Look into the eyes of a Stone Age woman in this incredibly lifelike facial reconstruction

The final reconstruction of the Penang woman.
Researchers used 3D technology to create a facial approximation of the Stone Age woman. (Image credit: Universiti Sains Malaysia/Cicero Moraes)

You can view the virtually reconstructed face of a woman who lived about 5,700 years ago in what is now Malaysia, now that researchers have put a face to a person whose full identity remains a mystery.

A team of archaeologists from the Universiti Sains Malaysia (USM) discovered the skeleton, which they dubbed the "Penang woman," during a 2017 dig at Guar Kepah, a Neolithic site located in Penang, in northwest Malaysia. It was one of 41 skeletons exhumed from the site over multiple excavations. Radiocarbon dating of shells found scattered around the woman's remains revealed that she lived during the Neolithic, or New Stone Age, which spanned from 8,000 to 3,300 B.C. in the region.

Using CT (computed tomography) scans of the body's "almost complete" skull, as well as 3D imagery of modern-day Malaysians, study co-researcher Cicero Moraes, a Brazilian graphics expert, worked alongside USM researchers to create a facial approximation of the woman, who is believed to have lived until about 40 years old, an estimate based on dental wear and a cranial suture closure.

The final reconstruction of the Penang woman.  (Image credit: Universiti Sains Malaysia/Cicero Moraes)

After digitizing the skull, Moraes put a series of markers along the virtual surface of the skull, "mostly based on statistical studies carried out on compatible populations," such as modern-day Malaysians, Moraes told Live Science in an email. "In addition, we used virtual donors (3D reconstructed computed tomography) with a structure close to the skull to be approximated and we adapted (deformed) the donor until it fit the skull. With all this cross-data, we have an idea of what the face might look like."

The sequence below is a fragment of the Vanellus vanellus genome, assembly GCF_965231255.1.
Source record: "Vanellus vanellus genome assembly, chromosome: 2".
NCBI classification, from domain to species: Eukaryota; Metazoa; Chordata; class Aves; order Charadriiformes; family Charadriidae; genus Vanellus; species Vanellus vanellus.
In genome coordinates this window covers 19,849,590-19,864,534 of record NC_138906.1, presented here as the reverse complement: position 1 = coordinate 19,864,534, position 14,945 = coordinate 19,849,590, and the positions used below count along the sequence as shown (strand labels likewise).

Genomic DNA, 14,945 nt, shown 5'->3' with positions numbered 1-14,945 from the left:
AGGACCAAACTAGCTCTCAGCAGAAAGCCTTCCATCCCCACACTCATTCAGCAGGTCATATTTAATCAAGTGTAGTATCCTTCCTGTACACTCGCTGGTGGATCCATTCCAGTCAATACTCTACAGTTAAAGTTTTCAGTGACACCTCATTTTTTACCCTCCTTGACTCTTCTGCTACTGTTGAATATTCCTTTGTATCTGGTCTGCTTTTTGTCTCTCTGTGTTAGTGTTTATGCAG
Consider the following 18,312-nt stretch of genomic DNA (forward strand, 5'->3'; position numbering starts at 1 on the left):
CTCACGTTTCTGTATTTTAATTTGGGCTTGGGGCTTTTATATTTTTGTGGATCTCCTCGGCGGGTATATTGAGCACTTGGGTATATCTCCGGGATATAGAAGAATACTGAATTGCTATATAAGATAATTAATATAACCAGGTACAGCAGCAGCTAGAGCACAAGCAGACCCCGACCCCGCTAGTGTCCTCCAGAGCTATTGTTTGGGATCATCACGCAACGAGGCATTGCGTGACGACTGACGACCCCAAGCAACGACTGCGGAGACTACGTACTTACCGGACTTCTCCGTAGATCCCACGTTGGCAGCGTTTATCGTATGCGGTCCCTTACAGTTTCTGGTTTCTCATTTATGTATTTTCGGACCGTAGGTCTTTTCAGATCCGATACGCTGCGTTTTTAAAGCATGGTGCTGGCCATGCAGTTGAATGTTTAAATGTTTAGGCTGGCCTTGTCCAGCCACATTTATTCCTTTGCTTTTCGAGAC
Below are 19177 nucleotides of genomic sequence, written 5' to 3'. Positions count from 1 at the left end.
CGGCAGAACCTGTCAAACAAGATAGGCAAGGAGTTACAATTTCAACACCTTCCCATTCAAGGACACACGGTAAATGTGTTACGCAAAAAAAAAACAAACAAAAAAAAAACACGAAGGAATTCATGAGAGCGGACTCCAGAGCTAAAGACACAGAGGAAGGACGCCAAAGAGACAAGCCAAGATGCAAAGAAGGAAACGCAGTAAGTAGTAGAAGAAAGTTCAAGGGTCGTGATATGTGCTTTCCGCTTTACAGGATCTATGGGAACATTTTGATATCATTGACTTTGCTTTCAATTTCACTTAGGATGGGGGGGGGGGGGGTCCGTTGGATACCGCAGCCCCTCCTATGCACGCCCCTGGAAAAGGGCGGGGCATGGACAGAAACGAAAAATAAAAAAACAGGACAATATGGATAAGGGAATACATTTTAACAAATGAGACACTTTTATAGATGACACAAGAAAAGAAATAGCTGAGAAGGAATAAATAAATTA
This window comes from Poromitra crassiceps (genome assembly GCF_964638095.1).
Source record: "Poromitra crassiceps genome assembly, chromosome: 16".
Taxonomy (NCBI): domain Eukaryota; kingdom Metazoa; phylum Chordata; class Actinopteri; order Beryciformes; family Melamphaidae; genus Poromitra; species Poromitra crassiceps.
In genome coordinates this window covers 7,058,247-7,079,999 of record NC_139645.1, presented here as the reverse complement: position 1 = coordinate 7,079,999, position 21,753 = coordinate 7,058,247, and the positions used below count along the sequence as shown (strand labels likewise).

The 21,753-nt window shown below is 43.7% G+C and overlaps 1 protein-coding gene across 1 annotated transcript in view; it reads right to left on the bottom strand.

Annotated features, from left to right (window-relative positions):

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That face includes a broad nose and full lips. Moraes described the accuracy of the approximation as "significant," but he cautioned that it's not an exact replica of the woman.

This new information brings archaeologists one step closer to painting a better picture of the woman whose remains were unearthed in one of three shell "middens" (or kitchen dumps, where ancient people would discard shells, bones and other food waste) at the dig site. The woman was found with her arms folded and surrounded by burial goods, including pottery and stone tools, which could indicate that she held an important position in society, according to the Malay Mail, which reported on the dig back in 2019.

Moraes also used what he called the "forensic facial approximation method," which involved measuring the skull and running those numbers through a database to find an individual in the collection with similar facial characteristics.

"We usually take two heads [that contain] the skulls and soft tissues from virtual donors and deform the structures so that the donor skull matches the skull whose face will be approximated," he said. "The result is a face compatible with what it would be like in life."

The total reconstruction process took several months, according to a video by the New Strait Times, an English-language news outlet in Malaysia.

"The final step is to finish the face," Moraes said, which includes adding pigmentation and styling the hair. Currently, researchers are unsure of the cause of the woman's death.

The findings were published Aug. 5 in the journal Applied Sciences.

Originally published on Live Science.

Jennifer Nalewicki
Live Science Staff Writer

Jennifer Nalewicki is a Salt Lake City-based journalist whose work has been featured in The New York Times, Smithsonian Magazine, Scientific American, Popular Mechanics and more. She covers several science topics from planet Earth to paleontology and archaeology to health and culture. Prior to freelancing, Jennifer held an Editor role at Time Inc. Jennifer has a bachelor's degree in Journalism from The University of Texas at Austin.